Catholics Beware: Anti-Sharia Laws Could Target You, Too

In the Name of the Compassionate and Infinitely Merciful Precious Beloved

This was published on Patheos

Last month, South Dakota passed a law that seeks to prevent the enforcement of "any religious code." The very brief bill stated simply: "No court, administrative agency, or other governmental agency may enforce any provisions of any religious code."

It seems quite innocuous, but clearly, it was intended to target the threat of sharia law. In many other states, similar laws do not mention sharia explicitly, but rather "foreign law" or "foreign codes." As many have pointed out, this is a solution looking for a problem, as nowhere in America are Muslims seeking to supplant the Constitution with sharia law. If you think about this and delve into South Dakota's law and similar laws in other states, one thing starts to become clear: Leaving aside the fact that these laws are discriminatory by their very nature, any law that bans "foreign codes" should cause Catholics to take heed.

That is because the Holy See, which is the source of Catholic canon law, resides in the Vatican, a city-state that is a sovereign, independent country. Thus, technically, Catholic Canon Law is a "foreign code" or "foreign law," and those state laws that prevent courts from enforcing or taking "foreign laws" into account should also then apply to Catholic Canon Law.

This is significant because any marriage officiated in a Catholic Church under Catholic religious rules cannot be enforced by the courts if anti-Sharia bills become law. Couples need to get a marriage license, but if they choose to have, for example, a Catholic religious ceremony—which brings the marriage into being—in a church rather than a courthouse, then those marriages are performed using a "foreign law."

If, God forbid, such a couple were to then divorce, the court cannot do anything because the marriage was officiated with a "foreign law." If one spouse were to die, the court would not be allowed to enforce the deceased's will, because, again, the marriage was officiated using "foreign law." If a spouse is sick and incapacitated in a hospital, how can the health care providers take the spouse as a surrogate decision maker if, in the first place, the marriage cannot be enforced because it was officiated using "foreign law"?

The Catholic bishops objected to the Obama Administration's mandate in the Affordable Care Act that employers, including those affiliated with the Church like universities and hospitals, provide insurance coverage for contraception. They based this objection upon their religious beliefs. Catholics in South Dakota, or any state that has an anti-"foreign law" bill, however, cannot have the courts hear their objection, because the law prohibits courts from enforcing "any provisions of any religious code."

This may seem outrageous and totally un-American, but that is what the law in South Dakota says: "No court, administrative agency, or other governmental agency may enforce any provisions of any religious code." And if the state legislators replace "religious code" with "foreign law," then this would apply even more strictly to Catholics since, again, their religious code emanates from a foreign country. But no, you may be thinking, this law was supposed to target Sharia law, not Catholic law.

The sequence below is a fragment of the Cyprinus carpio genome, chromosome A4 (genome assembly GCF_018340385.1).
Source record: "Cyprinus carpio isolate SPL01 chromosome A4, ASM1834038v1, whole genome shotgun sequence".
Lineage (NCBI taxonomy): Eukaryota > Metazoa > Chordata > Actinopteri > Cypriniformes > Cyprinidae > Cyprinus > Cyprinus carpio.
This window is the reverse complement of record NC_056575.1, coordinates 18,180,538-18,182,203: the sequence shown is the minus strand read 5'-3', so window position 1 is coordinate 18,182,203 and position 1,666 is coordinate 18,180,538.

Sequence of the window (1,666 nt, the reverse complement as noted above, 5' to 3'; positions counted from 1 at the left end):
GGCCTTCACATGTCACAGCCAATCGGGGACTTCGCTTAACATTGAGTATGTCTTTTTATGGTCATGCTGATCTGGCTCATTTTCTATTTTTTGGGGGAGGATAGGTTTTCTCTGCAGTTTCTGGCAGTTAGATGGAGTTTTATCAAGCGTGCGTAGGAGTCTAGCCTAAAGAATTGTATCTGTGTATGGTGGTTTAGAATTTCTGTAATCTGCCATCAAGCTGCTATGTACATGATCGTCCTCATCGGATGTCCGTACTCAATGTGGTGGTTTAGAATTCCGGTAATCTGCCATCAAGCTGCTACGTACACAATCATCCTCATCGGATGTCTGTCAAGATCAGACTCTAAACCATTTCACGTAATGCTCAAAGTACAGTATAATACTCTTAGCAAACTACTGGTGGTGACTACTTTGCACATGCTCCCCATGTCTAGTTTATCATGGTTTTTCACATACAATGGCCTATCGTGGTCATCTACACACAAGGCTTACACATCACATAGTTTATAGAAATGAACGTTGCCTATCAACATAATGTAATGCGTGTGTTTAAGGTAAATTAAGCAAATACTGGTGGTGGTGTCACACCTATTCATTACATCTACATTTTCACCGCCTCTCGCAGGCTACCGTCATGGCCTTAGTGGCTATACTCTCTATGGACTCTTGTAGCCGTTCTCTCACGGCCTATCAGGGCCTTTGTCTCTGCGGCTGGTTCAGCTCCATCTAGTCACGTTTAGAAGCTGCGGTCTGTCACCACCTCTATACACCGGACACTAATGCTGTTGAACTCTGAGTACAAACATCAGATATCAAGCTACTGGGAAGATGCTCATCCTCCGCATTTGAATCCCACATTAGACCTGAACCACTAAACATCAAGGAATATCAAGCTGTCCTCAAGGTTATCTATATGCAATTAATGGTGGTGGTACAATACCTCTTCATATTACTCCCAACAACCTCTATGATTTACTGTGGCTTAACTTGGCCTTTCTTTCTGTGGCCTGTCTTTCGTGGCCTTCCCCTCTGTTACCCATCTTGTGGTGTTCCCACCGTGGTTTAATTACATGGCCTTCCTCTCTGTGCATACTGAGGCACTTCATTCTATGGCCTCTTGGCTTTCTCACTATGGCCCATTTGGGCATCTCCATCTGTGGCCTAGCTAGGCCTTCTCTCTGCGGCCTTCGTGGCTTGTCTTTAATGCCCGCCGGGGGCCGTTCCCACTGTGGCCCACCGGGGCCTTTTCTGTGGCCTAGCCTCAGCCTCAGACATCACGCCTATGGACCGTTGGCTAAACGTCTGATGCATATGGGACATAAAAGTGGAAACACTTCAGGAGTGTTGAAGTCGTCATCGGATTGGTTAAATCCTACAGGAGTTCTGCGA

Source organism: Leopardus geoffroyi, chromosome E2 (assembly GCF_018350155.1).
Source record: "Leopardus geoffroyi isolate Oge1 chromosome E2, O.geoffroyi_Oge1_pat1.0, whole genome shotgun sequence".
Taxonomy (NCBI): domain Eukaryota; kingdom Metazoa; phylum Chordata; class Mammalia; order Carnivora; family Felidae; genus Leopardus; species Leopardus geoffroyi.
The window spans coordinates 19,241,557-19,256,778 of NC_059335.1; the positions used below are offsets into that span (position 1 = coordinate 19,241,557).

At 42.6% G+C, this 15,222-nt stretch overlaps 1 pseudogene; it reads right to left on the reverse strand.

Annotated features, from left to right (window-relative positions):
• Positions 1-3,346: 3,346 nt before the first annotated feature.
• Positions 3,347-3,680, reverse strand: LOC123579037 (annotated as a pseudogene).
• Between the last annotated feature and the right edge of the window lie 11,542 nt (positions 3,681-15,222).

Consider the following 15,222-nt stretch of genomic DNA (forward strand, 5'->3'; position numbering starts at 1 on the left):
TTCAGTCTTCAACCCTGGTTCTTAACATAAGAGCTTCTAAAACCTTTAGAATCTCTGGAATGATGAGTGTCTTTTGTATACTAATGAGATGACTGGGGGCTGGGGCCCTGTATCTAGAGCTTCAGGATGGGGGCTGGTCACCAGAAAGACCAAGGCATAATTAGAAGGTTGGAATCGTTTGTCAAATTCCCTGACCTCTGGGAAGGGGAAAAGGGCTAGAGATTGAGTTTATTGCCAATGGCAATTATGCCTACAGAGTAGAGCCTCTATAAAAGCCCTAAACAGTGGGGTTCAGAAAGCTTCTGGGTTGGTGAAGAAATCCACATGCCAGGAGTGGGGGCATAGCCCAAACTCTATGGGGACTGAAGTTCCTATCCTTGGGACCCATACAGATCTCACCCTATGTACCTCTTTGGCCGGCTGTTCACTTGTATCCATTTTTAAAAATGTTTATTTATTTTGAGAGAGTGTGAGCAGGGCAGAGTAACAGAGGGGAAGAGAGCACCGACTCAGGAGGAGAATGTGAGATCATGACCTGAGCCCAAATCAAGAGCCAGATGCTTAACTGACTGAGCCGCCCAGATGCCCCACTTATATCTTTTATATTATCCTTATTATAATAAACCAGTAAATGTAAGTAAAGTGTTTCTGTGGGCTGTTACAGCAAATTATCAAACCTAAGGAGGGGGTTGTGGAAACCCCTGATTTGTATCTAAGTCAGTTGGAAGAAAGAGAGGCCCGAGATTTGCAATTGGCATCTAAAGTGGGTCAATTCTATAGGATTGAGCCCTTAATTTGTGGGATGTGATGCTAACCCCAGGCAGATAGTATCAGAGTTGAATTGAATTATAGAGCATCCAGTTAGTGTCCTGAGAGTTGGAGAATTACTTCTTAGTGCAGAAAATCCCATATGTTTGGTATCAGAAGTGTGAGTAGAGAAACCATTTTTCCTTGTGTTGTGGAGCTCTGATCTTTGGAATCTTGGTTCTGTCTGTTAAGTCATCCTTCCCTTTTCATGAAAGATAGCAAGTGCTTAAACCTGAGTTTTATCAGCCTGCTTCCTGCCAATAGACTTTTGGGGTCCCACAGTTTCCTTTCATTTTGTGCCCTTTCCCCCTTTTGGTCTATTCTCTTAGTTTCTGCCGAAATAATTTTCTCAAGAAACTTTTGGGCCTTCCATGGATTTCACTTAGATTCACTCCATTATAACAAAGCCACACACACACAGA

But be aware—once government tries to target and discriminate against one religious group, it does not take much for other religious groups to suffer the same fate. That is what makes America such a wonderful place: Here, people of all religious faiths can practice their beliefs freely without fear of the government targeting them for their faith. Once state legislatures abandon this principle, everyone suffers, not just the targeted minority.

Already, a similar anti-Sharia bill in Oklahoma was stuck down as unconstitutional, and my hope is all such laws suffer the same fate. Freedom of religion is one of the cornerstones of our republic. Let not fear and ignorance erode that freedom, and in the process, betray the very principles that make our nation the best in the world.



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    You apparently don't understand how American law works.

    In order to perform legally recognized marriages, Catholic priests (indeed, every religious representative) go through the paperwork necessary to be legally empowered to perform civil marriages.

    That's why marriages performed in a Catholic church are legally valid in the eyes of US courts - the priest is legally equivalent to a judge.

    So, your point about canon law collapses. US law already refuses to recognize canon law. The South Dakota law, and all similar laws, have zero impact on Catholics.

    The HHS Mandate is an entirely separate issue, in which the government attempts to enforce something on a religious group. The South Dakota law would have zero impact either for or against the HHS Mandate fight.

    What the SD law does is simple: it says that government officials must pay attention to SD state and US federal law AND NOTHING ELSE.

    Which is perfectly reasonable, given that this is all they are empowered to do anyway.